2. Ethnic Identities of University Students

    Directory of Open Access Journals (Sweden)

    Gözde Özdikmenli-Demir

    2014-06-01

    Full Text Available The aim of this article is to understand the relationship between ethnic identity, victimization/witnessing community violence, ethnic discrimination, and aggression in a sample of university students living in the South East Region of Turkey. The participants were 263 university students of predominantly Kurdish ethnic origin. The results showed that males had higher levels of ethnic identity in the dimensions of exploration and commitment. Males also presented higher scores for witnessing community violence and lifetime exposure to ethnic discrimination. The most important predictor of participants’ ethnic identity was witnessing community violence. Participants who witnessed violent acts in their social environment had higher ethnic identity levels. Although the predictor variables could not explain an important part of the participants’ aggression levels, only perceived ethnic discrimination was positively related to aggressive behavior. The role of native language efficiency in ethnic identity is also discussed.

  3. Learning-style preferences of Latino/Hispanic community college students enrolled in an introductory biology course

    Science.gov (United States)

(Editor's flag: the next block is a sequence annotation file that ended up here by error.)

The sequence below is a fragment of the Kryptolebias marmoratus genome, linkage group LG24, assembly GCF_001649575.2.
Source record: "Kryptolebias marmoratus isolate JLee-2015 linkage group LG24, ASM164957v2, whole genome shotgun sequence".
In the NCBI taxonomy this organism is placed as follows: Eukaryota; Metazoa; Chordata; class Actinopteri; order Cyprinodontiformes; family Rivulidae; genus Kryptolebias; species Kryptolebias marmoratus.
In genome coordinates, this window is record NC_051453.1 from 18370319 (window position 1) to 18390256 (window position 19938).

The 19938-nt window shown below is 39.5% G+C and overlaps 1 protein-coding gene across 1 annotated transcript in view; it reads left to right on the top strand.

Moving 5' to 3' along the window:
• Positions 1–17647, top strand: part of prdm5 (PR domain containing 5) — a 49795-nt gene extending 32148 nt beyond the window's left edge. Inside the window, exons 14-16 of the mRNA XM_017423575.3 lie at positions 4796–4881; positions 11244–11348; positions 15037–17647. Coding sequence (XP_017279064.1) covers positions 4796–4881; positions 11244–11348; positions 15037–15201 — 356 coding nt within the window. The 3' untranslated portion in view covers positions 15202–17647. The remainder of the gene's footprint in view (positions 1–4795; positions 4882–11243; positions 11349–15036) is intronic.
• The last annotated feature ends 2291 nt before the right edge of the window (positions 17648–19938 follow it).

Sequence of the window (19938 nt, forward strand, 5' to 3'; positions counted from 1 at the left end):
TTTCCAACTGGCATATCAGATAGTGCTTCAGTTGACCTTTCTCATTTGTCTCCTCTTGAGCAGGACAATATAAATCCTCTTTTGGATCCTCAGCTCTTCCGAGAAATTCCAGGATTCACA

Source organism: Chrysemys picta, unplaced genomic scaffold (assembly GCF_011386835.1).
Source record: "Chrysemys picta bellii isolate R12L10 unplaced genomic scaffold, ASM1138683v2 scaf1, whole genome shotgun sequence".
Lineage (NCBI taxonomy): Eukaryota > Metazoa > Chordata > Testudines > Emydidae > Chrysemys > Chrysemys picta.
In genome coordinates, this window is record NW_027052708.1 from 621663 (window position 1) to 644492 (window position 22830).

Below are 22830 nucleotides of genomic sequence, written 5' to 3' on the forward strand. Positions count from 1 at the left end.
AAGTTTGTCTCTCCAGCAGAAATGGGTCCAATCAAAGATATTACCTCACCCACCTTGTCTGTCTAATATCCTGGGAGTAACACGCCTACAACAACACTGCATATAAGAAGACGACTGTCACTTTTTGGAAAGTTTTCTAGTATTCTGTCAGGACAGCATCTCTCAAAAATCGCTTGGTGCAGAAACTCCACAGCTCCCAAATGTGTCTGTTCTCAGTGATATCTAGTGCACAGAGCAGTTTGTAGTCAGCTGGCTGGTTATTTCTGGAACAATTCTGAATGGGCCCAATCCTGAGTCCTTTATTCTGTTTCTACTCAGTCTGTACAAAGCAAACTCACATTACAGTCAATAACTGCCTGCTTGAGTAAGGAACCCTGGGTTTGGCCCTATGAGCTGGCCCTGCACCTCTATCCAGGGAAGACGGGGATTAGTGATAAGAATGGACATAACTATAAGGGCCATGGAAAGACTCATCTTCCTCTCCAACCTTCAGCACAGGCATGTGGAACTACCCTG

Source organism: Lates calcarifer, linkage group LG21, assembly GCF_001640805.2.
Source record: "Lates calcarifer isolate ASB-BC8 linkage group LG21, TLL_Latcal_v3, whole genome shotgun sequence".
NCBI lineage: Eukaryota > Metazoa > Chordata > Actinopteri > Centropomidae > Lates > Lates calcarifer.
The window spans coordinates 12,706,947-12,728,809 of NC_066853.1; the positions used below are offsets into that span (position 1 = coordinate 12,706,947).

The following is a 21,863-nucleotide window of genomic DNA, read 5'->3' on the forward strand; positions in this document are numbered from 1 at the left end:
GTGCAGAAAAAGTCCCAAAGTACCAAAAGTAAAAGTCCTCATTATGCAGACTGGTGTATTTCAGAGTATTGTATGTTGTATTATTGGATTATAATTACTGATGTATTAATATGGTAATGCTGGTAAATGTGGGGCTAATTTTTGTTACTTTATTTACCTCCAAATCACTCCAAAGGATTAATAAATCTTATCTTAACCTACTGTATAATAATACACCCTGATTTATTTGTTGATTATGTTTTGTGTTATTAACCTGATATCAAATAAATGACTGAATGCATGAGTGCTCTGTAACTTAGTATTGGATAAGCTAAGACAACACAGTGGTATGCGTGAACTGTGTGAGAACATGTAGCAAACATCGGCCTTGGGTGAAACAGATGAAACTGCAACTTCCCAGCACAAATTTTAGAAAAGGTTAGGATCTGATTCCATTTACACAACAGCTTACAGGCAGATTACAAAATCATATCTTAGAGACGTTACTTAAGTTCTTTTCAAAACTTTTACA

Sarantopoulos, Helen D.

    Purpose. The purpose of this study was to identify, according to the Productivity Environment Preference Survey (PEPS) instrument, which learning-style domains (environmental, emotional, sociological, and physiological) were favored among Latino/Hispanic community college students enrolled in introductory biology classes in a large, urban community college. An additional purpose of this study was to determine whether statistically significant differences existed between the learning-style preferences and the demographic variables of age, gender, number of prior science courses, second language learner status, and earlier exposure to scientific information. Methodology. The study design was descriptive and ex post facto. The sample consisted of a total of 332 Latino/Hispanic students enrolled in General Biology 3. Major findings. The study revealed that Latino/Hispanic students enrolled in introductory biology at a large urban community college scored higher for the learning preference element of structure. Students twenty-five years and older scored higher for the learning preference elements of light, design, persistence, responsibility, and morning time (p learning-style preferences were found between second English language learners and those who learned English as their primary language (p learning-style model and instruments and on recent learning-style research articles on ethnically diverse groups of adult learners; and (2) Instructors should plan their instruction to incorporate the learning-style preferences of their students.

  4. SAFER Latinos: a community partnership to address contributing factors for Latino youth violence.

    Science.gov (United States)

    Edberg, Mark; Cleary, Sean D; Andrade, Elizabeth; Leiva, Rodrigo; Bazurto, Martha; Rivera, Maria Ivonne; Montero, Luisa; Calderon, Melba

    2010-01-01